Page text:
The World Bank has released its Forest Action Plan, but civil society raised concerns, including regarding lack of impact in light of the outcomes of the safeguards review and the links to the Forest Carbon Partnership Facility.
World Bank is called to take a leadership role in reducing deforestation and promote community forest management, including through its new Forest Action Plan.
Notes from a meeting during the IMF/World Bank 2016 spring meetings with a presentation and dialogue with CSOs on the Bank's new Forest Action Plan.
The World Bank's delayed forest action plan is expected to be open for stakeholder comments for two weeks during the autumn.
Six new countries were invited to join the Forest Investment Program (FIP), with a further nine invited to develop investment plans, despite insufficient funds. Potential support for oil palm plantations in Democratic Republic of Congo and industrial logging in Indonesia and Peru were questioned.
Options for potential new funding for the Forest Investment Program have been further elaborated, including priority rankings for current and potential new pilot countries, however, funding constraints remain and many current projects continue to be delayed.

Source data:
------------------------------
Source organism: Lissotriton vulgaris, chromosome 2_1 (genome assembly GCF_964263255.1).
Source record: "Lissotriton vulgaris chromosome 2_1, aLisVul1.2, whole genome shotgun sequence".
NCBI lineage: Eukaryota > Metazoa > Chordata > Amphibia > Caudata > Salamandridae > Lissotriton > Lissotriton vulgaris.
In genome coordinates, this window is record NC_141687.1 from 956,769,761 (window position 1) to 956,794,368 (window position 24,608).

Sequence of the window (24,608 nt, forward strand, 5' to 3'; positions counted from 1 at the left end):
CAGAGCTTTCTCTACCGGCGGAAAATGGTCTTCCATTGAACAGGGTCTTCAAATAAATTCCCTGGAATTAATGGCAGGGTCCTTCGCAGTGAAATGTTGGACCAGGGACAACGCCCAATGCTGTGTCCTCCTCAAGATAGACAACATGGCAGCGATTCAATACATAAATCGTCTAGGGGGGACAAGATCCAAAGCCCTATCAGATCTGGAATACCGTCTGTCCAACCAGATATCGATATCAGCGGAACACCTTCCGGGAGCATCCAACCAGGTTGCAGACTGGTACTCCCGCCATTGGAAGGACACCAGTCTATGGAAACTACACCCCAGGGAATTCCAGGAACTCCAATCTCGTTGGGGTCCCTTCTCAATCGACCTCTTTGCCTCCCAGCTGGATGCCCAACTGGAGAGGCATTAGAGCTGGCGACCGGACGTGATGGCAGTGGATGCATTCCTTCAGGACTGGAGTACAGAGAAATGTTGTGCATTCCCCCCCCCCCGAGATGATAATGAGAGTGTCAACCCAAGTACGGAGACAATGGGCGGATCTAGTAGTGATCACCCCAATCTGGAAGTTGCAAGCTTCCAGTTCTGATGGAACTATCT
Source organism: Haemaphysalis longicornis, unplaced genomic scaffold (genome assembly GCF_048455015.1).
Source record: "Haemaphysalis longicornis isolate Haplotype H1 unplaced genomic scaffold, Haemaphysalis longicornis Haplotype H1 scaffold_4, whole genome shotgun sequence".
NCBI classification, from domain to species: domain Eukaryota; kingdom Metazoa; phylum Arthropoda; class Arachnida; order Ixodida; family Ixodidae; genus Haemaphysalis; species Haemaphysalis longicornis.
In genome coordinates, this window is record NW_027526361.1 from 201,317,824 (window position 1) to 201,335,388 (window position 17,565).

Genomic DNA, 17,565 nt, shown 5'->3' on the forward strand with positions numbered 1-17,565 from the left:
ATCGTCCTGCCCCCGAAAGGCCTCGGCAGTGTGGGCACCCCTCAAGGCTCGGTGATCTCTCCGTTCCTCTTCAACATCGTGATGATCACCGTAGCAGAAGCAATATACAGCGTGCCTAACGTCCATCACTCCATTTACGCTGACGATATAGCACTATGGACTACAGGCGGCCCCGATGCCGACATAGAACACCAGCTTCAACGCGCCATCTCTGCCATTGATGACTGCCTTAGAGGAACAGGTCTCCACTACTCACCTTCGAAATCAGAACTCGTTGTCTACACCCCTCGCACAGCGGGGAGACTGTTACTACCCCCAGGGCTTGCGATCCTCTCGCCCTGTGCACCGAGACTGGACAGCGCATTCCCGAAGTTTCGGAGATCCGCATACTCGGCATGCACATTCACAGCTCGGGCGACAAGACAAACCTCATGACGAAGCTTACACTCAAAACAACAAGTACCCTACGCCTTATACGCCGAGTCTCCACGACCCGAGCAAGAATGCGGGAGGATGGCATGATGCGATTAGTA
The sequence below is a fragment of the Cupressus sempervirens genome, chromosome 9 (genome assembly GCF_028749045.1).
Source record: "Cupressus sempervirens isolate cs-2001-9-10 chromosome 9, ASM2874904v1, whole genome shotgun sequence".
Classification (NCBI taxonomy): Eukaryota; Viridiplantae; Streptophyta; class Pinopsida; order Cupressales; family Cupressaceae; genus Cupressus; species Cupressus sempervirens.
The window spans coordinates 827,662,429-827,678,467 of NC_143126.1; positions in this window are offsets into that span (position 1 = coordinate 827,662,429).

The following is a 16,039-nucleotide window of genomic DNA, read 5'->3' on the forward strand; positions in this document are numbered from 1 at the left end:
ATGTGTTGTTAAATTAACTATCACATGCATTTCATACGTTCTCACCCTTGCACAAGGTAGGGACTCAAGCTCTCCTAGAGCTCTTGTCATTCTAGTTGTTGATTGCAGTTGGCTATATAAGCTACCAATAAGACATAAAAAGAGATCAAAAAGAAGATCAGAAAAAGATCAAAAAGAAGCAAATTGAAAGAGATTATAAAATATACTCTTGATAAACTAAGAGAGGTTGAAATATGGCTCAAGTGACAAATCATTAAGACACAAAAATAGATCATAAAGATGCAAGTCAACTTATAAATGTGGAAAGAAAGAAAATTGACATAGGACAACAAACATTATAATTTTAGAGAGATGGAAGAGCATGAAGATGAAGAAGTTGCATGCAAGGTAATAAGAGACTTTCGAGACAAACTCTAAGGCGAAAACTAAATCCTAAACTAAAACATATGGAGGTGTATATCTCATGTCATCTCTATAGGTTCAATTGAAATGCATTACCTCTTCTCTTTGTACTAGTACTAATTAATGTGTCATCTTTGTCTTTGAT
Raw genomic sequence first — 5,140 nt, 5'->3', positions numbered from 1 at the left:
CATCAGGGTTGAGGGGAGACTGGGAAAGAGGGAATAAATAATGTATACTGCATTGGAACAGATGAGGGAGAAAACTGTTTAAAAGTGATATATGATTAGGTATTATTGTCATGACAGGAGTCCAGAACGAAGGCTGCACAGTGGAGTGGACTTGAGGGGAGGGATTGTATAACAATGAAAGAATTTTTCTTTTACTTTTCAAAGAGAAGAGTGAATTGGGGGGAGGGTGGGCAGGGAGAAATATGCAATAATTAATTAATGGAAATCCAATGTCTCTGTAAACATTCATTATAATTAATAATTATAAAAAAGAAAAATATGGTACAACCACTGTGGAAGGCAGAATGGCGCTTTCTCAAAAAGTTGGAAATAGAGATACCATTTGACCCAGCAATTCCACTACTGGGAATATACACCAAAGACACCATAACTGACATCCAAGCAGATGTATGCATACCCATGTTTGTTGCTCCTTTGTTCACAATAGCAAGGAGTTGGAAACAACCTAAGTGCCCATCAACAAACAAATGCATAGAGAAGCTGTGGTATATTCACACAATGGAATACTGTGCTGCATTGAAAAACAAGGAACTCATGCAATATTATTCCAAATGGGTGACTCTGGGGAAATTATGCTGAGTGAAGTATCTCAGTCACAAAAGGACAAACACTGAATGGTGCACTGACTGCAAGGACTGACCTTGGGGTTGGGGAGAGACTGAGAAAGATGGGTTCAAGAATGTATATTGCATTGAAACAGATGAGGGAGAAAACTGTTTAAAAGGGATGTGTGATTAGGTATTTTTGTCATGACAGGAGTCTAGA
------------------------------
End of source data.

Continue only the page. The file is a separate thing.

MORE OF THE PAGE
US has abstained from voting on an IFC investment in a forestry project in Mozambique, raising concerns about environmental and social impacts.
The World Bank board has approved the action plan in response to the Inspection Panel report on the Kenya Sengwer case. The Sengwer indigenous community welcomed the action plan but demanded recognition of their status as "custodians" of the Embobut forest.
World Bank continues to strongly back REDD+ forest projects, which have been criticised for not consulting indigenous peoples or respecting land rights.
IFC accountability mechanism formally links World Bank client to human rights abuses on palm oil project in Honduras, and highlights systemic problems with IFC procedures.